Everyday things, they’re everywhere, we use them every day, hence their name… but what of their future? Will we, one day, be printing those everyday things rather than buying them from everyday shops? A question MakerBot and the Museum of Design Atlanta are exploring in a new exhibition.
To commemorate the design of everyday items, MODA will host the exhibition Hidden Heroes: The Genius of Everyday Things, which highlights the stories behind the design of 36 ordinary objects that have revolutionised the way we live, such as paper clips, bubble wrap and pencils. The exhibition is organized by The Vitra Design Museum in Germany, in conjunction with Hi-Cone. The products showcased in this traveling exhibition illuminate four aspects of their design: innovation, production, evolution and inspiration.
Coinciding with the exhibition is a unique juxtaposition of creating today’s everyday objects against the backdrop of yesterday’s everyday items via 3D printing with MakerBot Replicator 2 Desktop 3D Printers, which will be 3D printing prototypes and models of items destined to become household objects.
Everyday items such as chip clips, pens, toy cars, bracelets and iPhone cases can all be created from 3D printing and will be some of the fun everyday items that the museum patrons will be able to make on a MakerBot Replicator 2 at MODA.
In addition to the MakerBot Replicator 2 Desktop 3D Printers printing items related to the exhibition, there will also be educational programming for innovators of all ages who are interested in 3D design and 3D printing.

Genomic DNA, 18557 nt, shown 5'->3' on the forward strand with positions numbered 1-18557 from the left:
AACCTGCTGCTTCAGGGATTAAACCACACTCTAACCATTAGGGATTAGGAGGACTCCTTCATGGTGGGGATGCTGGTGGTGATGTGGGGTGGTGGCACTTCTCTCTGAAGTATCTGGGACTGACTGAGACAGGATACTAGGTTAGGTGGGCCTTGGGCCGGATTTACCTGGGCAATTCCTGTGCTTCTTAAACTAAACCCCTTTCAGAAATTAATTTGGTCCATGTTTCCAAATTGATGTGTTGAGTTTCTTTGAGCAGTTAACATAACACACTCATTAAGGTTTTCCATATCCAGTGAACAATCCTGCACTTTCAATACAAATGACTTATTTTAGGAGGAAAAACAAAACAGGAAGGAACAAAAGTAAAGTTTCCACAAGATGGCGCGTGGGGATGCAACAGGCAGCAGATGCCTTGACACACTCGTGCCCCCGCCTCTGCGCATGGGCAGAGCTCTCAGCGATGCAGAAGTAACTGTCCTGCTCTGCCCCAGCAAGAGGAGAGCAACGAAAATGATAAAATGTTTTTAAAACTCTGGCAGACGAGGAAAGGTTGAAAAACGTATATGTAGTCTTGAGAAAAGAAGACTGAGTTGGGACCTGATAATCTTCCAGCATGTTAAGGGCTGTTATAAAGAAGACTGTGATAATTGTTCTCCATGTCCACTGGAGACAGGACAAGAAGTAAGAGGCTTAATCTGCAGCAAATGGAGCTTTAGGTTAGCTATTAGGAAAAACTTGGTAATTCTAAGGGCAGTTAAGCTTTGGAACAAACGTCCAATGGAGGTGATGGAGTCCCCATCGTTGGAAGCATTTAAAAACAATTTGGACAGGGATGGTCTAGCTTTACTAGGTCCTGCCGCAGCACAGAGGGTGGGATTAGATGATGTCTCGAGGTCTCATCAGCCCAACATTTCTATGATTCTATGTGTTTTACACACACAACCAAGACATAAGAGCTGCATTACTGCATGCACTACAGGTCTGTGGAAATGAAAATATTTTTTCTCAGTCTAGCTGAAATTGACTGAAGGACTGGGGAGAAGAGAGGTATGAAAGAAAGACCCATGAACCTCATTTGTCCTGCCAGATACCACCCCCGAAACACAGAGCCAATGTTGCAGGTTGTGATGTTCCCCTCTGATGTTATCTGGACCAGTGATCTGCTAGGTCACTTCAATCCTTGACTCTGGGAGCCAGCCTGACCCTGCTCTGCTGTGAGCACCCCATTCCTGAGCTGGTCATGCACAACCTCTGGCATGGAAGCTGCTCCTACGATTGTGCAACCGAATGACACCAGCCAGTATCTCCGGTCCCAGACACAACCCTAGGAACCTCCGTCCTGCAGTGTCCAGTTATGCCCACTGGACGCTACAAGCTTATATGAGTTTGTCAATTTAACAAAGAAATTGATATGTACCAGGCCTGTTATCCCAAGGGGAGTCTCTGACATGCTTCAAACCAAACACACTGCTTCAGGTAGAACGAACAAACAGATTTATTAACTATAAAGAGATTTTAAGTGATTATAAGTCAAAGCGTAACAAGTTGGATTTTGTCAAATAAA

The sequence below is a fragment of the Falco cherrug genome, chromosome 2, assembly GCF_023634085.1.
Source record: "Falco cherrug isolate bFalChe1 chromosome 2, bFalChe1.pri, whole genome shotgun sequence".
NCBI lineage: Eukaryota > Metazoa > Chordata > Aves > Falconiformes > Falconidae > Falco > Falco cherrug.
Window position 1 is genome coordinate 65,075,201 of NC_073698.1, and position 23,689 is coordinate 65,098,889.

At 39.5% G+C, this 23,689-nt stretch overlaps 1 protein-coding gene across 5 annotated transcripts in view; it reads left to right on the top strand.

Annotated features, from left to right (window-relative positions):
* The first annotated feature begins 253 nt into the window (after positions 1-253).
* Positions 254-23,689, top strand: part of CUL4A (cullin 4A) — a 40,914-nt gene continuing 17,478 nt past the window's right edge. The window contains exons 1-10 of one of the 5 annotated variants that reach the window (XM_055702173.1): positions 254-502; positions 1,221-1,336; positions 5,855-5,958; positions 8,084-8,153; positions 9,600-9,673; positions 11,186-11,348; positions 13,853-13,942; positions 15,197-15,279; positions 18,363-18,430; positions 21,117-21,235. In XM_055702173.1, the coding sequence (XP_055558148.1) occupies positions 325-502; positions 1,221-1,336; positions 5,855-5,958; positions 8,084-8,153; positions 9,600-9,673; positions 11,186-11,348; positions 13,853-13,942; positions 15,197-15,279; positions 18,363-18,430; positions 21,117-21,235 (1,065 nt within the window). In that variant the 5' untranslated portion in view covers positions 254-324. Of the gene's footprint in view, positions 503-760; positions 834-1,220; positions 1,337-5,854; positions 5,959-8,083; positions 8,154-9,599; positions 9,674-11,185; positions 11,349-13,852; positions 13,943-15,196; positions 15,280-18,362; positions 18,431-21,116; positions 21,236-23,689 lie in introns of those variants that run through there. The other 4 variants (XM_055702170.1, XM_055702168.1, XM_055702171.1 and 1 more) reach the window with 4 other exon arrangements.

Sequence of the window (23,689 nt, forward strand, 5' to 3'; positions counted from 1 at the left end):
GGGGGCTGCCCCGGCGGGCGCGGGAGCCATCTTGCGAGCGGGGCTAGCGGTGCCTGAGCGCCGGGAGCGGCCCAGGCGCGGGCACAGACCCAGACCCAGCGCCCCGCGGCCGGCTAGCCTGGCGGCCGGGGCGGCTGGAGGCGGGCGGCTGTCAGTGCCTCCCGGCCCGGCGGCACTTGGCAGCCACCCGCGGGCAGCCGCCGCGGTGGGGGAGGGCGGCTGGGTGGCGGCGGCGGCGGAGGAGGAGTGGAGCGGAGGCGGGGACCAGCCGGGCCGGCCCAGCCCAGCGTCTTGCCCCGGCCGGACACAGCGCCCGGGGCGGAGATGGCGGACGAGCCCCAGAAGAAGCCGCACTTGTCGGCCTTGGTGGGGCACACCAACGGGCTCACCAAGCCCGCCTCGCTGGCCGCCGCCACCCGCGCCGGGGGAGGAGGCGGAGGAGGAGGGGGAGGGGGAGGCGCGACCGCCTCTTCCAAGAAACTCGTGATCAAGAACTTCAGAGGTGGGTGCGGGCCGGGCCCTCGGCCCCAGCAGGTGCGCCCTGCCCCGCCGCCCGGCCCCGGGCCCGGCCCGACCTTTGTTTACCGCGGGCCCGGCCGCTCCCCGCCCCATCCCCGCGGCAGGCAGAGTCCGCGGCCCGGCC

“We are really excited to partner with MODA on the Hidden Heroes exhibition,” said Bre Pettis, CEO of MakerBot. “Design is a huge part of 3D printing, and we’re excited to show how easy and accessible 3D design and 3D printing of everyday items are and can help transform someone from being a passive observer, to being an active participant in the design process.”
“We’re thrilled to bring MakerBot into the MODA Design Bar so that our visitors can have hands-on experiences designing and creating 3D objects,” said MODA executive director Laura Flusche. “It’s especially appropriate that we are able to do so during the Hidden Heroes exhibition, because 3D printers provide a revolutionary way to manufacture everyday objects and to customize them in accordance with individual needs and tastes. We believe this technology will change the way we create, use and think about everyday objects in our lives.”